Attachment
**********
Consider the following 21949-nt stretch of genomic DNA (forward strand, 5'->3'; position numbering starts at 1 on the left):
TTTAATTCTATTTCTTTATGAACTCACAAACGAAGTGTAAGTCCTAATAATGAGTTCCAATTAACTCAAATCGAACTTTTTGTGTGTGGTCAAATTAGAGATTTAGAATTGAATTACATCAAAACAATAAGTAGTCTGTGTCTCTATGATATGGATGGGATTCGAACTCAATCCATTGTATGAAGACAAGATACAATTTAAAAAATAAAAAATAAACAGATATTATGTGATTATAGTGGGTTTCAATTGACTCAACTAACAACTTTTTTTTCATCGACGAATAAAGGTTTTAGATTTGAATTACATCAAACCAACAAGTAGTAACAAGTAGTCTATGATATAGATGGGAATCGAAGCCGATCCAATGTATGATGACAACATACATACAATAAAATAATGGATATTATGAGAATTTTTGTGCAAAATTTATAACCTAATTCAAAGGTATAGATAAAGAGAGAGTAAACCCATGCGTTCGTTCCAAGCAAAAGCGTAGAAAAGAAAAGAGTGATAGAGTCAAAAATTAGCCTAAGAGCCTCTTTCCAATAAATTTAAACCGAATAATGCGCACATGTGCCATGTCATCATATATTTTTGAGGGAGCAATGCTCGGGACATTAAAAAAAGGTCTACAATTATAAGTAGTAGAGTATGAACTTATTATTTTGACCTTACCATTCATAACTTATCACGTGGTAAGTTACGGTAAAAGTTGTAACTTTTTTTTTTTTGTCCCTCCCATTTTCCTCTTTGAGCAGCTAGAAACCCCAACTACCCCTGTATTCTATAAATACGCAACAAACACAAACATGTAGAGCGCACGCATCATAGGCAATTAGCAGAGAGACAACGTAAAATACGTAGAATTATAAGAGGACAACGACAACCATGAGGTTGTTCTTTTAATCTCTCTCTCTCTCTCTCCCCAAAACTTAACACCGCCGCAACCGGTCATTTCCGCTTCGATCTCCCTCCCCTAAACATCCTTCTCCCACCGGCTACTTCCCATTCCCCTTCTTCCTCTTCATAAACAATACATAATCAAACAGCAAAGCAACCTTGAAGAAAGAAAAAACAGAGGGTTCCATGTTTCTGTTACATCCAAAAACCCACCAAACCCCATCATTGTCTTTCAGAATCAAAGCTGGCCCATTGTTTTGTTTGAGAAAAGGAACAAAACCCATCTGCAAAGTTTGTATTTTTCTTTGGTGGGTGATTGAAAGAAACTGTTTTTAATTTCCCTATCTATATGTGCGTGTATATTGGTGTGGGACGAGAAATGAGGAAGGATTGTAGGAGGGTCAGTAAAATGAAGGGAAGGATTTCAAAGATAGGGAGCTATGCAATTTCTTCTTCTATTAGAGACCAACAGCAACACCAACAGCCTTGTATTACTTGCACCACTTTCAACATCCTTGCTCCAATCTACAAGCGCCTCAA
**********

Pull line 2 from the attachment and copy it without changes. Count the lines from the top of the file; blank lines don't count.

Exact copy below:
TTTAATTCTATTTCTTTATGAACTCACAAACGAAGTGTAAGTCCTAATAATGAGTTCCAATTAACTCAAATCGAACTTTTTGTGTGTGGTCAAATTAGAGATTTAGAATTGAATTACATCAAAACAATAAGTAGTCTGTGTCTCTATGATATGGATGGGATTCGAACTCAATCCATTGTATGAAGACAAGATACAATTTAAAAAATAAAAAATAAACAGATATTATGTGATTATAGTGGGTTTCAATTGACTCAACTAACAACTTTTTTTTCATCGACGAATAAAGGTTTTAGATTTGAATTACATCAAACCAACAAGTAGTAACAAGTAGTCTATGATATAGATGGGAATCGAAGCCGATCCAATGTATGATGACAACATACATACAATAAAATAATGGATATTATGAGAATTTTTGTGCAAAATTTATAACCTAATTCAAAGGTATAGATAAAGAGAGAGTAAACCCATGCGTTCGTTCCAAGCAAAAGCGTAGAAAAGAAAAGAGTGATAGAGTCAAAAATTAGCCTAAGAGCCTCTTTCCAATAAATTTAAACCGAATAATGCGCACATGTGCCATGTCATCATATATTTTTGAGGGAGCAATGCTCGGGACATTAAAAAAAGGTCTACAATTATAAGTAGTAGAGTATGAACTTATTATTTTGACCTTACCATTCATAACTTATCACGTGGTAAGTTACGGTAAAAGTTGTAACTTTTTTTTTTTTGTCCCTCCCATTTTCCTCTTTGAGCAGCTAGAAACCCCAACTACCCCTGTATTCTATAAATACGCAACAAACACAAACATGTAGAGCGCACGCATCATAGGCAATTAGCAGAGAGACAACGTAAAATACGTAGAATTATAAGAGGACAACGACAACCATGAGGTTGTTCTTTTAATCTCTCTCTCTCTCTCTCCCCAAAACTTAACACCGCCGCAACCGGTCATTTCCGCTTCGATCTCCCTCCCCTAAACATCCTTCTCCCACCGGCTACTTCCCATTCCCCTTCTTCCTCTTCATAAACAATACATAATCAAACAGCAAAGCAACCTTGAAGAAAGAAAAAACAGAGGGTTCCATGTTTCTGTTACATCCAAAAACCCACCAAACCCCATCATTGTCTTTCAGAATCAAAGCTGGCCCATTGTTTTGTTTGAGAAAAGGAACAAAACCCATCTGCAAAGTTTGTATTTTTCTTTGGTGGGTGATTGAAAGAAACTGTTTTTAATTTCCCTATCTATATGTGCGTGTATATTGGTGTGGGACGAGAAATGAGGAAGGATTGTAGGAGGGTCAGTAAAATGAAGGGAAGGATTTCAAAGATAGGGAGCTATGCAATTTCTTCTTCTATTAGAGACCAACAGCAACACCAACAGCCTTGTATTACTTGCACCACTTTCAACATCCTTGCTCCAATCTACAAGCGCCTCAA